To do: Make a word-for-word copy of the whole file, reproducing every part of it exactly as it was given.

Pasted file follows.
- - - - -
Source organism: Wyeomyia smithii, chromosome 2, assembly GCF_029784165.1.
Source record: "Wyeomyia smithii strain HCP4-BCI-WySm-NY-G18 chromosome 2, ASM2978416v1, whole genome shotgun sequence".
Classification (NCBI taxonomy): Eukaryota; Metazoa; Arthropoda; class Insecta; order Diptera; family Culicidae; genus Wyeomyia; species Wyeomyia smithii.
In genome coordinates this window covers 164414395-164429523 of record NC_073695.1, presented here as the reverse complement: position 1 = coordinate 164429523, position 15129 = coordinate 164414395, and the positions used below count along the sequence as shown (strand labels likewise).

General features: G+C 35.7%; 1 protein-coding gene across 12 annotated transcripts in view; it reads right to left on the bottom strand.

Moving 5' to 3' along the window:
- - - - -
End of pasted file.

Source organism: Wyeomyia smithii, chromosome 2, assembly GCF_029784165.1.
Source record: "Wyeomyia smithii strain HCP4-BCI-WySm-NY-G18 chromosome 2, ASM2978416v1, whole genome shotgun sequence".
Classification (NCBI taxonomy): Eukaryota; Metazoa; Arthropoda; class Insecta; order Diptera; family Culicidae; genus Wyeomyia; species Wyeomyia smithii.
In genome coordinates this window covers 164414395-164429523 of record NC_073695.1, presented here as the reverse complement: position 1 = coordinate 164429523, position 15129 = coordinate 164414395, and the positions used below count along the sequence as shown (strand labels likewise).

General features: G+C 35.7%; 1 protein-coding gene across 12 annotated transcripts in view; it reads right to left on the bottom strand.

Moving 5' to 3' along the window: